Here are 8 famous actresses from Japan were born in 1935:
Tomiko Ishii (January 12, 1935 Osaka-) a.k.a. Tomoko Ishii, Tomiko Ishii, Tamiko Ishii or Ishii Tomiko is a Japanese actor.
Ishii started her acting career in 1952 with the film "Aa, Koya". Throughout her career, she appeared in over 100 films, including "The Warped Ones" (1960) and "Crazed Fruit" (1956). Ishii also acted in a number of TV dramas and series, such as "Taiyō ni Hoero!" and "Tokugawa Ieyasu".
In addition to acting, Ishii is also a novelist and screenwriter. She has published numerous novels, including "The Cherry Blossom Object" and "The Third Generation". Additionally, Ishii wrote the screenplay for the 1988 film "The Discarnates", which was directed by Nobuhiko Obayashi.
Ishii's contributions to the entertainment industry earned her a Medal with Purple Ribbon from the Japanese government in 1999. Today, she is considered as one of Japan's most accomplished actresses and writers.
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Yukiji Asaoka (July 23, 1935 Tsukiji-) also known as Asaoka Yukiji, Kato Yukie, Shinsui Michiyuki, Yukie Kato, Yukie Katsuta or Katsuta Yukie is a Japanese singer, actor, dancer and voice actor. Her child is called Mayuko.
Yukiji Asaoka began her career in the entertainment industry in the 1950s as a member of the Takarazuka Revue, a Japanese all-female musical theater troupe. She later transitioned to television and film, starring in numerous dramas, movies and variety shows. As a singer, she was known for her versatile vocal range and sang in a variety of genres, including pop, jazz and enka. In addition to her acting and singing career, Asaoka has also lent her voice to various anime and foreign films as a voice actor. She has won numerous awards throughout her career, including the Japan Record Award for Best Singer in 1962 and the Medal with Purple Ribbon in 2001 for her contributions to the arts. Asaoka is considered one of Japan's most beloved entertainers and continues to make occasional appearances in film and television.
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Hisako Kyōda (February 22, 1935 Tokyo Prefecture-) also known as Hisako Kyoda, Naoko Kyoda, Hisako Kyouda, Naoko Kyôda, Kyōda Hisako, Naoko Kyooda or Hisako Kyôda is a Japanese voice actor and actor.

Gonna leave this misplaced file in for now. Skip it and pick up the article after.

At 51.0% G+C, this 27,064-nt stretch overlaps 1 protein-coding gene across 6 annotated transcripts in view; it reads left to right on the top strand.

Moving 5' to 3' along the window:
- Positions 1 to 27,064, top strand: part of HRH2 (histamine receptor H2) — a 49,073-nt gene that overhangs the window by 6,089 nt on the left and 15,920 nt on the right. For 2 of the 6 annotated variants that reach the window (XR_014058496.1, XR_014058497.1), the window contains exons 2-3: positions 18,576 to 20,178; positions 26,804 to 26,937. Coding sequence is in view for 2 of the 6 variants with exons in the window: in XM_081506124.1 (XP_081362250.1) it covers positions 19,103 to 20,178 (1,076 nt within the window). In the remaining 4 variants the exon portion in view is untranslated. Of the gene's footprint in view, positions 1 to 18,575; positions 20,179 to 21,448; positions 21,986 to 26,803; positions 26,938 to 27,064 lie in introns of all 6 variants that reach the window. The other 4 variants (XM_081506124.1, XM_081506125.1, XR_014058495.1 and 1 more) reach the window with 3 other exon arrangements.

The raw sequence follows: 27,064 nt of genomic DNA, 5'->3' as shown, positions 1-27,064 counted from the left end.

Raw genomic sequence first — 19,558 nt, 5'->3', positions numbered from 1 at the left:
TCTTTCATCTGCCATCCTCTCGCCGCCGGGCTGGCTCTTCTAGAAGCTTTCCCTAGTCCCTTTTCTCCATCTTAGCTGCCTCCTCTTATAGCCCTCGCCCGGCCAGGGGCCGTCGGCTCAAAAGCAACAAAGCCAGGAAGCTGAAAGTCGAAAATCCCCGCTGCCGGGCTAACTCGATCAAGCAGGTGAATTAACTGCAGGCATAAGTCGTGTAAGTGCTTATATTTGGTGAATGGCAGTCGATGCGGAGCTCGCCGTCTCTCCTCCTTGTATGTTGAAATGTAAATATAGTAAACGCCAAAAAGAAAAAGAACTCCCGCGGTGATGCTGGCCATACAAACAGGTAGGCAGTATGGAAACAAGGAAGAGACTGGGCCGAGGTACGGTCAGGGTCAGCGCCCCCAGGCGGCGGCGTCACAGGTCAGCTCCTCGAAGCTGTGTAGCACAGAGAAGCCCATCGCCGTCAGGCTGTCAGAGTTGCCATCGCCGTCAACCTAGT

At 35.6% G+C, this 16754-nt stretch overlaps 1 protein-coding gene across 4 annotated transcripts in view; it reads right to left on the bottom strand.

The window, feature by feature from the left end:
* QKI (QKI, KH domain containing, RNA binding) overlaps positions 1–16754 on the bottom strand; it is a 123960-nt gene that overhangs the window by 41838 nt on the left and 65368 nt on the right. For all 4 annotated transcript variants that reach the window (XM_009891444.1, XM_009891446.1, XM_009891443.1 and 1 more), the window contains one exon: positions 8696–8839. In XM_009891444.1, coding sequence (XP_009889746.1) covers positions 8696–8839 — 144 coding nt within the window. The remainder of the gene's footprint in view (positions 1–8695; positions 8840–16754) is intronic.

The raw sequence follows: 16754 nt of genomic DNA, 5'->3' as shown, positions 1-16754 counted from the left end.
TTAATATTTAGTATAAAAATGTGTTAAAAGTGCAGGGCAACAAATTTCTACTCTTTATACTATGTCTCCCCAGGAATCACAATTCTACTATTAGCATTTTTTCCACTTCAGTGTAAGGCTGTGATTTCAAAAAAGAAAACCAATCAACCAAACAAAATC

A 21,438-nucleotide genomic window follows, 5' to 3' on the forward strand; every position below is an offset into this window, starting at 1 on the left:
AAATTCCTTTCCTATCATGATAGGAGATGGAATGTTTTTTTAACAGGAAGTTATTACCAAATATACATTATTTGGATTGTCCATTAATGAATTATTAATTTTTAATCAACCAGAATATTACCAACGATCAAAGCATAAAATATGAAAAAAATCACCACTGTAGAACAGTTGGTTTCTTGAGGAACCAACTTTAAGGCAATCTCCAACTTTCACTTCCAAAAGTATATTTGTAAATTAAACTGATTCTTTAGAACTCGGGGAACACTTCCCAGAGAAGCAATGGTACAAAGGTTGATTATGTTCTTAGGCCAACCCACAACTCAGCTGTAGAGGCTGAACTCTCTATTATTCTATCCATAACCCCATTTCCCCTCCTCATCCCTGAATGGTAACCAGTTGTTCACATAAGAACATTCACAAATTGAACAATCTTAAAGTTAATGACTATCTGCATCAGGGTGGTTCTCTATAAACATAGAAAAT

She began her career in the 1950s as a stage actress before transitioning to voice acting in the 1960s. Some of her most notable roles include playing the character of Setsuko Kuroi in "Honey and Clover," Nausicaa in "Nausicaa of the Valley of the Wind," and Sophie's mother in "Howl's Moving Castle." Kyoda has also worked on numerous Japanese dubs of foreign films, including the voice of Mrs. Potts in the Japanese version of Disney's "Beauty and the Beast." In addition to her work in voice acting, Kyoda has also appeared in live-action films and television dramas in Japan.
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Keiko Hanagata (June 2, 1935 Tokyo-) also known as 花形 恵子 or Hanagata Keiko is a Japanese actor and voice actor.
She started her career in the 1950s as a stage actress, and then transitioned to television and film in the 1960s. She has played a variety of roles in both live-action and animated productions, including the voice of Anpanman in the popular children's series "Soreike! Anpanman." Hanagata is also known for her work in dubbing foreign films and TV shows, lending her voice to characters such as Jeanne Moreau in "Jules et Jim" and Mrs. Garrett in "The Facts of Life." In addition to her acting career, Hanagata has also taught acting at universities in Japan and published several books on the craft.